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Frankie O's blog: What's under your tree?

Frankie O's blog: What's under your tree?

By Frankie O
CSNChicago.com

As you get older the holiday season takes on new meaning. For me it signifies the end of the ten month torture-fest known as my fantasy sports affliction. I cant explain the fog that takes over your brain when you have to know every three-back rotation in the NFL as well as every NL bullpen. Its a wonder that I can do anything else. I love the reactions I get in the bar talking about it. Guys are especially skeptical about the roto baseball.

Why would you do that? Dude, youre drinking a Grasshopper, why would you do that?!

But I do understand talking about fantasy sports can make peoples eyes glaze over. Fantasy conversations in the bar should be in general terms, getting specific about your team just kills the buzz. Especially, if youre that guy who owns every player of relevance. Of course thats easy to do if you have a void in your life that makes you enter 7 leagues. The story you want to tell loses all meaning when you begin with the phrase, In my other league Dont be that guy!

Ironic though, in the two month break I get from the obsession with endless statistics, that Im right in the middle of the most wonderful time of the year and all that it brings with it.

Lately, the true meaning of the holiday season is increased stress. At my advanced age - and those of you who know me know how far that it advanced this week! life is about simplification. Unfortunately, that goal is increasingly elusive. So during this season of giving, I do. I give the wife the credit cards and close my eyes. There. That was easy. This is supposed to be a time of fun, right? And since no good deed goes unpunished, Ill have the depressing winter blahs, along with everyone else, when the bills come in next month. Cest la vie. (Did I just go French? Boo-Ya!)

What I think the holidays can do though, hopefully, is bring back that feeling of when we were younger and anything was possible. Kind of like Opening Day, except its colder and you get presents.

It also should be a time to be thankful for what we have. That of course is ironic, since all we are bombarded with by the advertising world is about everything that we DONT have and should, because we deserve it!

Ive gotten to a place where the holidays bring about memories from those of the past and hopefully Im creating the same kind for my kids. None of mine really center on what I got. I always remember as a kid getting a bunch of things, but I couldnt tell you most of what I got or when I got it. (Obviously, most were sports related.) Some of it has to do with being born on Christmas week. So I was getting presents for that, and some that were combined! (I swear Im not bitter! But while Im getting combined gifts, my sister is having picnics and parades on her birthday since she was born on the 4th of July. Honestly!)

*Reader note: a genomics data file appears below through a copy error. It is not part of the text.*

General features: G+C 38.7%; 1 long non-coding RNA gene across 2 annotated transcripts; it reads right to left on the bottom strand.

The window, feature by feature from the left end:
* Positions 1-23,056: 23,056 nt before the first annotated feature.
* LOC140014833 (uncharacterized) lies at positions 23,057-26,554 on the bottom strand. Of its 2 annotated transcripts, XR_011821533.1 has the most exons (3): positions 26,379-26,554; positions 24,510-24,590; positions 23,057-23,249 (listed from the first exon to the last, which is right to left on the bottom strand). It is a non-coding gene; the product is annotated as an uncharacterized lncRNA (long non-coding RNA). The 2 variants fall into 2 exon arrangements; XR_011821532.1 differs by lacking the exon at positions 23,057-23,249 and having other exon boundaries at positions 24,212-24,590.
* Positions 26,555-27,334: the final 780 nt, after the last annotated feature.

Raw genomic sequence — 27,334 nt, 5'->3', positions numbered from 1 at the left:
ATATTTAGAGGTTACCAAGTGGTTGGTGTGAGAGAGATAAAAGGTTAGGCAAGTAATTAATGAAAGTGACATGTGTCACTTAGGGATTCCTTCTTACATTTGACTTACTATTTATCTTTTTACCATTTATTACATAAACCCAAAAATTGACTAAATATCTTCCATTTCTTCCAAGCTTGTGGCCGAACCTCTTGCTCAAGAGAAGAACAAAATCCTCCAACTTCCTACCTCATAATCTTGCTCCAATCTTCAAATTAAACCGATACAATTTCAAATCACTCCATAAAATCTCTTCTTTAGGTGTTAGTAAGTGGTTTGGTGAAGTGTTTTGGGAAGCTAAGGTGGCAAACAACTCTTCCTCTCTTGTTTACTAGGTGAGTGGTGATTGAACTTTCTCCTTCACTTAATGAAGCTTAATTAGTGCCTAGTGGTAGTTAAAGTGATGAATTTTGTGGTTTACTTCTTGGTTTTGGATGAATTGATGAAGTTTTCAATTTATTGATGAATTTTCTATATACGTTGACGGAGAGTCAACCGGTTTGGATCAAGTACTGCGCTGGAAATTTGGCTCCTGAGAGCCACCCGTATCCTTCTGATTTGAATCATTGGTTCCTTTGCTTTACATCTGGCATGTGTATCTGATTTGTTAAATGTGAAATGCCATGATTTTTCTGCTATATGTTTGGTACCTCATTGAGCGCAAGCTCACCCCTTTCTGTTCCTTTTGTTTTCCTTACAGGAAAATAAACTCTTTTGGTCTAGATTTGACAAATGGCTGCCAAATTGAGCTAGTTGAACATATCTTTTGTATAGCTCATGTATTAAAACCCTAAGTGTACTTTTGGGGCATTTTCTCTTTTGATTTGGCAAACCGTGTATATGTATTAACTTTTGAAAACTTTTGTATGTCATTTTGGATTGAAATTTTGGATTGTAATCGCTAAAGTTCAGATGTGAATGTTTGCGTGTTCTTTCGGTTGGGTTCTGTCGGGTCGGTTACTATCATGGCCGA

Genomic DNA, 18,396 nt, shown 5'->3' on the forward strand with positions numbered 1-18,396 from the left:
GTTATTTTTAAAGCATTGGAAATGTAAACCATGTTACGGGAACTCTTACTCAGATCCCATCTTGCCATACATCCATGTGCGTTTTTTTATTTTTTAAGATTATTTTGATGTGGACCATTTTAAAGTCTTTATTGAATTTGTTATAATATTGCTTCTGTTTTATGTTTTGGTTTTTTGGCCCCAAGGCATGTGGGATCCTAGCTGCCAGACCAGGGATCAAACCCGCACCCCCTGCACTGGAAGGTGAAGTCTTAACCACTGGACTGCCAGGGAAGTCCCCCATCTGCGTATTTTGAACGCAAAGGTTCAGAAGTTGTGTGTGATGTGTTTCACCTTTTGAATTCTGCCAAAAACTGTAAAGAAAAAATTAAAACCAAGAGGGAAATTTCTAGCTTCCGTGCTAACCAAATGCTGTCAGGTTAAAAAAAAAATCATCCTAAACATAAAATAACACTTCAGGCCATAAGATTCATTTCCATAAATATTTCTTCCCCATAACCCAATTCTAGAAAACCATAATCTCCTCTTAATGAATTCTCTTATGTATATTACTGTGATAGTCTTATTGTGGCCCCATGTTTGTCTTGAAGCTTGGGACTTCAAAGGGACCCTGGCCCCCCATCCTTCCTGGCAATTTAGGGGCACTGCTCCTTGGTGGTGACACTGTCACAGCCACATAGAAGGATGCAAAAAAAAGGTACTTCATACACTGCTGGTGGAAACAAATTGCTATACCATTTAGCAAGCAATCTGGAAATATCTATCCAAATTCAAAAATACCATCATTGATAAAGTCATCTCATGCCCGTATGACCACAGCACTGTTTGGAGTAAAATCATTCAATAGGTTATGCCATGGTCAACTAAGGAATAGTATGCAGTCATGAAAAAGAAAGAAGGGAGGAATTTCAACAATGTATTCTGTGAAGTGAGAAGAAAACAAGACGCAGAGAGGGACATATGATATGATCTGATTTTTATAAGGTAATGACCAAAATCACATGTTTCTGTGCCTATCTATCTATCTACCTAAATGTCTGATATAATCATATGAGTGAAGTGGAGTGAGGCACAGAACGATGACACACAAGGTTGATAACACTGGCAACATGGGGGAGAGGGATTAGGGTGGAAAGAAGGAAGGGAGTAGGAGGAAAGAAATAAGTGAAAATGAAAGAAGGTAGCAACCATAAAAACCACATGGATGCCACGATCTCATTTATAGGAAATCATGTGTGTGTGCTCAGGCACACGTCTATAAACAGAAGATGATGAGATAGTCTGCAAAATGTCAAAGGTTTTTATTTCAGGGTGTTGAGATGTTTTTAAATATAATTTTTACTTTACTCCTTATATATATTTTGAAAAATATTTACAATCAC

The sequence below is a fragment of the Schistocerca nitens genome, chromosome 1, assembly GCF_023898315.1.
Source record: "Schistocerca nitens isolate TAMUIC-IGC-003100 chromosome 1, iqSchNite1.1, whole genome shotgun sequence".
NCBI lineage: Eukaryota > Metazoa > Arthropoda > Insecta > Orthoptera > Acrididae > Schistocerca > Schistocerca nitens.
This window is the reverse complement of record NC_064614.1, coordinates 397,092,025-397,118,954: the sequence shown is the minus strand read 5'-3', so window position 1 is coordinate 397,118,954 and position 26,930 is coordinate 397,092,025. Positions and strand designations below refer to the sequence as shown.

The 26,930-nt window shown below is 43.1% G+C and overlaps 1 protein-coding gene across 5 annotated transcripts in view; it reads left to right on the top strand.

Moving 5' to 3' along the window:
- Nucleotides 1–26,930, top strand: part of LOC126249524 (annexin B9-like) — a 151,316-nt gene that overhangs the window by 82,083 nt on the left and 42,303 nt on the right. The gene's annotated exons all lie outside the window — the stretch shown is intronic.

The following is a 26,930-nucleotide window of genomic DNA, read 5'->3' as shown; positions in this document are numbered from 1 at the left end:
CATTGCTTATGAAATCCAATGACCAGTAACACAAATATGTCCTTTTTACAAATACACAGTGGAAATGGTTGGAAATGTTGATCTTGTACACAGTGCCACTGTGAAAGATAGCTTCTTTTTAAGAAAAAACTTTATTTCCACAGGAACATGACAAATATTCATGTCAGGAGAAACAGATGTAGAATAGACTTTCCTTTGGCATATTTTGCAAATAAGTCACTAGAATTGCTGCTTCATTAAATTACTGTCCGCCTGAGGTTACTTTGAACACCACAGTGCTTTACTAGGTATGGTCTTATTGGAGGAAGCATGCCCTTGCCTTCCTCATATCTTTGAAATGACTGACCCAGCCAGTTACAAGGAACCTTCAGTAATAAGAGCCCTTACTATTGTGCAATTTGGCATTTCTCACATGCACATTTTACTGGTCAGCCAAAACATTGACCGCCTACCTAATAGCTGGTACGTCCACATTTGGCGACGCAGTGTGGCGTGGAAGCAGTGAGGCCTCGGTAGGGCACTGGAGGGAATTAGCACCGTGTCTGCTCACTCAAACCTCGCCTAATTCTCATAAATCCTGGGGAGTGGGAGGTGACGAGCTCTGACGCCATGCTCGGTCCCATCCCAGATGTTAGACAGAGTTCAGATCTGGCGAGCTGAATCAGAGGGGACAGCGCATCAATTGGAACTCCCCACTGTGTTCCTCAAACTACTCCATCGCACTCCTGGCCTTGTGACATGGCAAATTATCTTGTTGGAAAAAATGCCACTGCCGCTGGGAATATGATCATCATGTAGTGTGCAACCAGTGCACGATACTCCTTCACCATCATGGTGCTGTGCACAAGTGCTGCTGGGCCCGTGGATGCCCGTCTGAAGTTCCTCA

Not a year goes by though that I dont remember Christmas of 1971.This was the time when my infatuation in pro football was starting to bloom. It was all we talked about as kids at school or afterward, when we would play at the park until it was time to go home.

After awaking way too early and tearing the paper off all of our presents, we played for a while, then, it was time to visit both sets of grandparents. I remember that for most of the day, the TV was off as we were visiting. After being at my grandparents on my fathers side for a couple of hours, the television was turned on, after we ate, for the Dolphins-Chiefs playoff game. I dont know that I fully understood what I was watching (Or that I would today for that matter!) but I realized that the game meant a lot and was very exciting. The energy came right through the TV. That was assured by the big game AFC voices of their time, Curt Gowdy and Al DeRogatis. The score kept going back and forth with twists and turns. Big defensive plays, field goals, missed field goals, touchdowns and interceptions, until after 82 minutes and 40 seconds, Garo Yepremian kicked the game-winner from 37 yards out. It was (is) the longest game ever played in NFL history. Double-overtime! Twelve Hall of Famers played in the game, six on each side. Both of the head coaches are also inducted in Canton. But the player I will never forget was the Chiefs Ed Podolak. He was all over the field. Smallish for a running back, he had a funky facemask under which his large nose seemed as though it was going to protrude right through it. By the end of the game that nose was covered in sweat and dirt and blood. He had 350 total yards in one of the guttiest performances I have ever watched. Too bad it was in a losing effort. I was rooting so hard for the Chiefs to win. (Setting up a long string of games in which the football team Im rooting for met a bitter demise. Be nice or Ill root for your team!) There is much debate about the greatest games in NFL history, but you can guess which one gets my vote. That was when the NFL started for me.